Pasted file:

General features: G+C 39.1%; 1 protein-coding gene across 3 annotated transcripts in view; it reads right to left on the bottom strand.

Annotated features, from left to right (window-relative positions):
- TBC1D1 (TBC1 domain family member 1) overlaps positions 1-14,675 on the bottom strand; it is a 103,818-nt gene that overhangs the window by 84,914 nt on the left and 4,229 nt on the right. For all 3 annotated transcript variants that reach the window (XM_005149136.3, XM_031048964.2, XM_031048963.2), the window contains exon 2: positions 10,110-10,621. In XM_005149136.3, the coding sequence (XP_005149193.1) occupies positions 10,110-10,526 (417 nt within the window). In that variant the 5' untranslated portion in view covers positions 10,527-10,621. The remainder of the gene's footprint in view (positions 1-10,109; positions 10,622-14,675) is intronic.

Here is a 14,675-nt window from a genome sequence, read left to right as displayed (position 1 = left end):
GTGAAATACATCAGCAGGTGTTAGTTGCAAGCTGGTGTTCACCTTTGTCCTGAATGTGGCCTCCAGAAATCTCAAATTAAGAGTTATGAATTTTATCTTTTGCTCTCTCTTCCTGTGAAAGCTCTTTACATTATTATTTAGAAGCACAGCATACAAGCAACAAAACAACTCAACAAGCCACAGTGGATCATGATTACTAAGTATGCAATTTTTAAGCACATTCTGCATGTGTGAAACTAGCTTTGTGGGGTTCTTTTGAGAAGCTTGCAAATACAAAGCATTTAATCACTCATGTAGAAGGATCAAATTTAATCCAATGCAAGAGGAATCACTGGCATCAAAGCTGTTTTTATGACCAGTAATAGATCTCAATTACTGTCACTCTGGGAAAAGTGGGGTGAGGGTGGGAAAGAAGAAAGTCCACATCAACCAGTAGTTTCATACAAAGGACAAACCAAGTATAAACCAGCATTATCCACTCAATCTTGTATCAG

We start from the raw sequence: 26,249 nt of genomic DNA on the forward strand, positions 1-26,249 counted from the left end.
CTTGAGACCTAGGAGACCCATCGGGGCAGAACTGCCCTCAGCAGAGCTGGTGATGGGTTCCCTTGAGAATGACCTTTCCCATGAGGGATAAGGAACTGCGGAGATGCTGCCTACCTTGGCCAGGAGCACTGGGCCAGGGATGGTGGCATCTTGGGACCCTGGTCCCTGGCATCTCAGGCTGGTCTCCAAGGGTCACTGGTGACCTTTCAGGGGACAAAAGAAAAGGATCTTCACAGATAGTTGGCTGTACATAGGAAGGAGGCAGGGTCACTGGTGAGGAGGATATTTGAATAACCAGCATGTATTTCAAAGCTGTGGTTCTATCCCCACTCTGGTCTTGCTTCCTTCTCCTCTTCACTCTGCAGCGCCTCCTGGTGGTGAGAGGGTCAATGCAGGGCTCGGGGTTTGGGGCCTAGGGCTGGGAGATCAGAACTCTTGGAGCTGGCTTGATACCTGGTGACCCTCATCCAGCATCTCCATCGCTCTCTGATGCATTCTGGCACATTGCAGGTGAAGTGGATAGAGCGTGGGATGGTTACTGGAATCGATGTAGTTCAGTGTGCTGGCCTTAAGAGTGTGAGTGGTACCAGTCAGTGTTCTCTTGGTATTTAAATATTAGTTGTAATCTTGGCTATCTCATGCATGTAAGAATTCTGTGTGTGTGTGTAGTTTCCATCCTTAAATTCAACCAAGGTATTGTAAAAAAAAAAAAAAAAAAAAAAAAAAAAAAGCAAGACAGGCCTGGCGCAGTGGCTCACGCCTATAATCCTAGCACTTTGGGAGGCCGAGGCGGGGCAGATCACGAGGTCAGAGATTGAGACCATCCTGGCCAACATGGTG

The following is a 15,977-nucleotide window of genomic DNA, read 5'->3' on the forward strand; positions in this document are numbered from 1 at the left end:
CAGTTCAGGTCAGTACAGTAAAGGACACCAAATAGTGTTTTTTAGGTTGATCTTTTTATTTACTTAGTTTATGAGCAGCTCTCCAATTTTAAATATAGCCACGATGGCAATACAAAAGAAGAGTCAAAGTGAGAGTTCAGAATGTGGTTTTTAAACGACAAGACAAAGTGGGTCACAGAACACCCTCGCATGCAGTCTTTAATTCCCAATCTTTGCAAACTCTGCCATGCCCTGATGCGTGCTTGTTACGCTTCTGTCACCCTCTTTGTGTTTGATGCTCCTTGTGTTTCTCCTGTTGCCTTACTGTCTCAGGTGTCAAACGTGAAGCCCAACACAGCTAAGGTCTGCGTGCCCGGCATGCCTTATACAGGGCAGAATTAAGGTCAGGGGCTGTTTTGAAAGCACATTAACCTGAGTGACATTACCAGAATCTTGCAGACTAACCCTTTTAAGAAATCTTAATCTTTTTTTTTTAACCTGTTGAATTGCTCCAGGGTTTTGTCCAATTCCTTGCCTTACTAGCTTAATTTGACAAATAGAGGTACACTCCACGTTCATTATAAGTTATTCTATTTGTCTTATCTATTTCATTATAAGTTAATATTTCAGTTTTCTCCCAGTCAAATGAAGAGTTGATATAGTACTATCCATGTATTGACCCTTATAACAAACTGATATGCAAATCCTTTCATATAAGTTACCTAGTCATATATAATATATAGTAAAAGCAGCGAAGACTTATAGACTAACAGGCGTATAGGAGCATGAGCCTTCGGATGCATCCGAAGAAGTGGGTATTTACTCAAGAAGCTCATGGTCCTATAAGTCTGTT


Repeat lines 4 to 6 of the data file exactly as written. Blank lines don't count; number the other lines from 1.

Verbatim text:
Here is a 14,675-nt window from a genome sequence, read left to right as displayed (position 1 = left end):
GTGAAATACATCAGCAGGTGTTAGTTGCAAGCTGGTGTTCACCTTTGTCCTGAATGTGGCCTCCAGAAATCTCAAATTAAGAGTTATGAATTTTATCTTTTGCTCTCTCTTCCTGTGAAAGCTCTTTACATTATTATTTAGAAGCACAGCATACAAGCAACAAAACAACTCAACAAGCCACAGTGGATCATGATTACTAAGTATGCAATTTTTAAGCACATTCTGCATGTGTGAAACTAGCTTTGTGGGGTTCTTTTGAGAAGCTTGCAAATACAAAGCATTTAATCACTCATGTAGAAGGATCAAATTTAATCCAATGCAAGAGGAATCACTGGCATCAAAGCTGTTTTTATGACCAGTAATAGATCTCAATTACTGTCACTCTGGGAAAAGTGGGGTGAGGGTGGGAAAGAAGAAAGTCCACATCAACCAGTAGTTTCATACAAAGGACAAACCAAGTATAAACCAGCATTATCCACTCAATCTTGTATCAG

We start from the raw sequence: 26,249 nt of genomic DNA on the forward strand, positions 1-26,249 counted from the left end.